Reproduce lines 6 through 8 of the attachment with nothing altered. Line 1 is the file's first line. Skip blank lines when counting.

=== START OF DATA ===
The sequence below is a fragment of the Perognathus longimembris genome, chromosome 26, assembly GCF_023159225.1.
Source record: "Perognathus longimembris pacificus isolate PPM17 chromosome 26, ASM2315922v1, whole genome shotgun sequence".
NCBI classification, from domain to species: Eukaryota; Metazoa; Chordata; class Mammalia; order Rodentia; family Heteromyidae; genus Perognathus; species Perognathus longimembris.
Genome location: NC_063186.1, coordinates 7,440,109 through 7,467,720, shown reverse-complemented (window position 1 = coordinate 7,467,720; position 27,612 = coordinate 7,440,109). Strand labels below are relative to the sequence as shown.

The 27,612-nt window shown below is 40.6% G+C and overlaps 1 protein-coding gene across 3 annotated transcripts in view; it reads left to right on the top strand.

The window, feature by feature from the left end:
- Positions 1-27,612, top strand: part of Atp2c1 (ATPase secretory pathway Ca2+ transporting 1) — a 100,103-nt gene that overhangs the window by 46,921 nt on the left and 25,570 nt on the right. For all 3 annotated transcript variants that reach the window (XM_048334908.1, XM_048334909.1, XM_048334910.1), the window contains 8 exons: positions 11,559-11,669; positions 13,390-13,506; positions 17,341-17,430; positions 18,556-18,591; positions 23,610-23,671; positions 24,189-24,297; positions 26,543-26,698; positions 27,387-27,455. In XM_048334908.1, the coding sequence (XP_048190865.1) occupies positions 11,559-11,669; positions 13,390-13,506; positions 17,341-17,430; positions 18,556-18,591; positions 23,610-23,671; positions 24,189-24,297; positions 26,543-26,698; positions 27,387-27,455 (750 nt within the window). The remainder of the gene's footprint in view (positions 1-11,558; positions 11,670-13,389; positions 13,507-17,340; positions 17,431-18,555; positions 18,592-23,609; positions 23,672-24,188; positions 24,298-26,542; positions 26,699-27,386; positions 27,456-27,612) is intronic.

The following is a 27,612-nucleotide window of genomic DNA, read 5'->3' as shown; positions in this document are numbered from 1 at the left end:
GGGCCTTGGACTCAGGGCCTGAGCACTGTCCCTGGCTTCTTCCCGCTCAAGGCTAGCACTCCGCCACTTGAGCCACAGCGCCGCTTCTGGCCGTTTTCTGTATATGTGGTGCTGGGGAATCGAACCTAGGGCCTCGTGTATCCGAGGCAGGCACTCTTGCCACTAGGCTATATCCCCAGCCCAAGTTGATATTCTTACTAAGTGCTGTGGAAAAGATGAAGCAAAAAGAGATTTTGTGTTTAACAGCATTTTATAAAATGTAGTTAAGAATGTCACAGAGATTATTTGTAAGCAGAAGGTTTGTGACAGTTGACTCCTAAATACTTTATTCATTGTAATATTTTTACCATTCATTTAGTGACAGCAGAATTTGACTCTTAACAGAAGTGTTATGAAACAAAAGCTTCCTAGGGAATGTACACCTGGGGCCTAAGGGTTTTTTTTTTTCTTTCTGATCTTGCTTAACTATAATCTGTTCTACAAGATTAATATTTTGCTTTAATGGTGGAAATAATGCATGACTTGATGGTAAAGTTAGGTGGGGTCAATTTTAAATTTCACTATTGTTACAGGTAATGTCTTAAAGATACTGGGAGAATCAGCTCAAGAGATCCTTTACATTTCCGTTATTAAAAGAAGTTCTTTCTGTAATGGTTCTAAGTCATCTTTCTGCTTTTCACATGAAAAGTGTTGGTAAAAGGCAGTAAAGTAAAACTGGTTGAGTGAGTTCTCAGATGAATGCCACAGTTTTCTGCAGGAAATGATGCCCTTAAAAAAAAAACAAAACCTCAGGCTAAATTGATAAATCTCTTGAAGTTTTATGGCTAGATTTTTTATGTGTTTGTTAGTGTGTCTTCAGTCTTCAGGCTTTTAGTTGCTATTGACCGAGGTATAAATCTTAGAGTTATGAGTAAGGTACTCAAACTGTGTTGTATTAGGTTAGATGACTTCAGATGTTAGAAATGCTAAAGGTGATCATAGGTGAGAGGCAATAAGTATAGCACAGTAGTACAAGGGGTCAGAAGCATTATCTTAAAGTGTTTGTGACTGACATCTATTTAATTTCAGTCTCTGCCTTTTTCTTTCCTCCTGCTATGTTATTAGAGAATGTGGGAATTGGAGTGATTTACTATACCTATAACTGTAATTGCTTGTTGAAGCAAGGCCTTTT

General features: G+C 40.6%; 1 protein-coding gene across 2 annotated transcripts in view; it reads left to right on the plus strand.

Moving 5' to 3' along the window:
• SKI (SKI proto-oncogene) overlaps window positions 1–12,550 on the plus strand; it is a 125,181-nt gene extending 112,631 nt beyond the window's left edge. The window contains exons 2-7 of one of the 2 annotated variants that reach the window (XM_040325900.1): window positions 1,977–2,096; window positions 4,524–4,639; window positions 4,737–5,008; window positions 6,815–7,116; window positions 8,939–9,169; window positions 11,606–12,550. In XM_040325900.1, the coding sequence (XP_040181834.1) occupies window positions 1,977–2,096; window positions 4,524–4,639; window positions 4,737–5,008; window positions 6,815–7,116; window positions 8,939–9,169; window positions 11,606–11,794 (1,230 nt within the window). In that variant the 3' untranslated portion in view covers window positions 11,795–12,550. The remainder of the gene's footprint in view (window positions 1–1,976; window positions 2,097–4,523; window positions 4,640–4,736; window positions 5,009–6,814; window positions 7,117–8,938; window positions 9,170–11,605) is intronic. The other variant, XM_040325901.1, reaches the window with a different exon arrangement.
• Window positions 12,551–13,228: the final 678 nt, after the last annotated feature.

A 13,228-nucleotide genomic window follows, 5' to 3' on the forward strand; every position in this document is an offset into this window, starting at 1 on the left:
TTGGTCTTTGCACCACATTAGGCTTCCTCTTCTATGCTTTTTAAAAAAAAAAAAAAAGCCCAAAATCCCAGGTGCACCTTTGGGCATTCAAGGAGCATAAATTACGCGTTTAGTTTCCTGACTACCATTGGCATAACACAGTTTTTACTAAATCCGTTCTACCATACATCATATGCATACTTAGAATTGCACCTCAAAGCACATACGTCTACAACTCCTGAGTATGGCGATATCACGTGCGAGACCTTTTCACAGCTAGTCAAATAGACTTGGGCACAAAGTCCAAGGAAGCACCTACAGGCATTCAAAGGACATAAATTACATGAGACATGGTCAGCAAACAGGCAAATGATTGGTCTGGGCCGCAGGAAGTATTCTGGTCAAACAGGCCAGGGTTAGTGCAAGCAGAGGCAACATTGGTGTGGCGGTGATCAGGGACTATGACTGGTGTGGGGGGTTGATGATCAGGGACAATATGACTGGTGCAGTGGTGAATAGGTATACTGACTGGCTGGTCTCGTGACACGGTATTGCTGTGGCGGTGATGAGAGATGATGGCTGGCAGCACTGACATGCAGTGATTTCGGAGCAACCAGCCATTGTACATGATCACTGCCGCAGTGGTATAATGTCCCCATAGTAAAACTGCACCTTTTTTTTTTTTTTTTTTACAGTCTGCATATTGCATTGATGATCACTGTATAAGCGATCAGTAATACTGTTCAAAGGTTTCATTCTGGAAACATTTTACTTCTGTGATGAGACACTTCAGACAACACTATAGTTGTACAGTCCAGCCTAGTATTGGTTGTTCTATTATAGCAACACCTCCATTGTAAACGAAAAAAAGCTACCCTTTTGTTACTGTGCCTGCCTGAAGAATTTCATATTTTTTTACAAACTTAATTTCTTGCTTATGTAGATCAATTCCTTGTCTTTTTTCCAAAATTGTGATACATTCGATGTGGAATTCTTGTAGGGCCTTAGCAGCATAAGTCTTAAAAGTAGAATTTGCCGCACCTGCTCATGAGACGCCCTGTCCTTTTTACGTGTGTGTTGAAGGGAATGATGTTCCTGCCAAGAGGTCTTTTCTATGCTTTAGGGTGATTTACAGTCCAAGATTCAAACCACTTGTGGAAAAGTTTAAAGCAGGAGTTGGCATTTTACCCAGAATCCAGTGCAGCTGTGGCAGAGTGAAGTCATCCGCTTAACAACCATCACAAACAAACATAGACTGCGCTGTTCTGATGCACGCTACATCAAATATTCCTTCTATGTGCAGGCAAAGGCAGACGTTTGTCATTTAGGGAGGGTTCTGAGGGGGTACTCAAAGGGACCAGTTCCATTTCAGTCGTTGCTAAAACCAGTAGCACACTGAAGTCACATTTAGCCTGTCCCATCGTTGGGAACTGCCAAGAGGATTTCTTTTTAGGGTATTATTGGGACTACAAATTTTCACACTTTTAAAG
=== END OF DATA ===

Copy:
The window, feature by feature from the left end:
- Positions 1-27,612, top strand: part of Atp2c1 (ATPase secretory pathway Ca2+ transporting 1) — a 100,103-nt gene that overhangs the window by 46,921 nt on the left and 25,570 nt on the right. For all 3 annotated transcript variants that reach the window (XM_048334908.1, XM_048334909.1, XM_048334910.1), the window contains 8 exons: positions 11,559-11,669; positions 13,390-13,506; positions 17,341-17,430; positions 18,556-18,591; positions 23,610-23,671; positions 24,189-24,297; positions 26,543-26,698; positions 27,387-27,455. In XM_048334908.1, the coding sequence (XP_048190865.1) occupies positions 11,559-11,669; positions 13,390-13,506; positions 17,341-17,430; positions 18,556-18,591; positions 23,610-23,671; positions 24,189-24,297; positions 26,543-26,698; positions 27,387-27,455 (750 nt within the window). The remainder of the gene's footprint in view (positions 1-11,558; positions 11,670-13,389; positions 13,507-17,340; positions 17,431-18,555; positions 18,592-23,609; positions 23,672-24,188; positions 24,298-26,542; positions 26,699-27,386; positions 27,456-27,612) is intronic.

The following is a 27,612-nucleotide window of genomic DNA, read 5'->3' as shown; positions in this document are numbered from 1 at the left end: